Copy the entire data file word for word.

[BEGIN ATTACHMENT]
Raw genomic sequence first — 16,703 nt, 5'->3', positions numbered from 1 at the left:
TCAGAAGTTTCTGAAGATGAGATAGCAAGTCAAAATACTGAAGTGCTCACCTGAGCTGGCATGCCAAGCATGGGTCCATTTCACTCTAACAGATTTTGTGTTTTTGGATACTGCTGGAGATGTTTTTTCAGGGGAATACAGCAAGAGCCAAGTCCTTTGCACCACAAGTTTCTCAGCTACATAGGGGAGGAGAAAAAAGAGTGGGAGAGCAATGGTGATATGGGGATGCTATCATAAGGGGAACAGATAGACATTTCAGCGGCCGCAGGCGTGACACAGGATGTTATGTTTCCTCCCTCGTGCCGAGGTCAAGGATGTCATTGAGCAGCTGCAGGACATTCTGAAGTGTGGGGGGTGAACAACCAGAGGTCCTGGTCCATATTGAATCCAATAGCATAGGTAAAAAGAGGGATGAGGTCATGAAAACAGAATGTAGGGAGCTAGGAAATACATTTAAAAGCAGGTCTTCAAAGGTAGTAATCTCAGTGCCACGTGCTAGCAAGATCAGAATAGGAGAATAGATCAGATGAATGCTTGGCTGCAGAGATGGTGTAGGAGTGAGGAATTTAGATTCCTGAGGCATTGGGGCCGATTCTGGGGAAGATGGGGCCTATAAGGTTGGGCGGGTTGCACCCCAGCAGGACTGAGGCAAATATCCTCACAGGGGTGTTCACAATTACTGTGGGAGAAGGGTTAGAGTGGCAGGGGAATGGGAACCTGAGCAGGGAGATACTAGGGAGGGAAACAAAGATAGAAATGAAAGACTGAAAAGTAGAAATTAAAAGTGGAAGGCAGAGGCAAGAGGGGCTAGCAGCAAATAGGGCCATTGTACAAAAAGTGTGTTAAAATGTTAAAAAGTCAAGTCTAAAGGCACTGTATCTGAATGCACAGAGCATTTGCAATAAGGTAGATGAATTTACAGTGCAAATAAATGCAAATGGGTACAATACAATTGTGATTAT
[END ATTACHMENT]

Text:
Raw genomic sequence first — 16,703 nt, 5'->3', positions numbered from 1 at the left:
TCAGAAGTTTCTGAAGATGAGATAGCAAGTCAAAATACTGAAGTGCTCACCTGAGCTGGCATGCCAAGCATGGGTCCATTTCACTCTAACAGATTTTGTGTTTTTGGATACTGCTGGAGATGTTTTTTCAGGGGAATACAGCAAGAGCCAAGTCCTTTGCACCACAAGTTTCTCAGCTACATAGGGGAGGAGAAAAAAGAGTGGGAGAGCAATGGTGATATGGGGATGCTATCATAAGGGGAACAGATAGACATTTCAGCGGCCGCAGGCGTGACACAGGATGTTATGTTTCCTCCCTCGTGCCGAGGTCAAGGATGTCATTGAGCAGCTGCAGGACATTCTGAAGTGTGGGGGGTGAACAACCAGAGGTCCTGGTCCATATTGAATCCAATAGCATAGGTAAAAAGAGGGATGAGGTCATGAAAACAGAATGTAGGGAGCTAGGAAATACATTTAAAAGCAGGTCTTCAAAGGTAGTAATCTCAGTGCCACGTGCTAGCAAGATCAGAATAGGAGAATAGATCAGATGAATGCTTGGCTGCAGAGATGGTGTAGGAGTGAGGAATTTAGATTCCTGAGGCATTGGGGCCGATTCTGGGGAAGATGGGGCCTATAAGGTTGGGCGGGTTGCACCCCAGCAGGACTGAGGCAAATATCCTCACAGGGGTGTTCACAATTACTGTGGGAGAAGGGTTAGAGTGGCAGGGGAATGGGAACCTGAGCAGGGAGATACTAGGGAGGGAAACAAAGATAGAAATGAAAGACTGAAAAGTAGAAATTAAAAGTGGAAGGCAGAGGCAAGAGGGGCTAGCAGCAAATAGGGCCATTGTACAAAAAGTGTGTTAAAATGTTAAAAAGTCAAGTCTAAAGGCACTGTATCTGAATGCACAGAGCATTTGCAATAAGGTAGATGAATTTACAGTGCAAATAAATGCAAATGGGTACAATACAATTGTGATTAT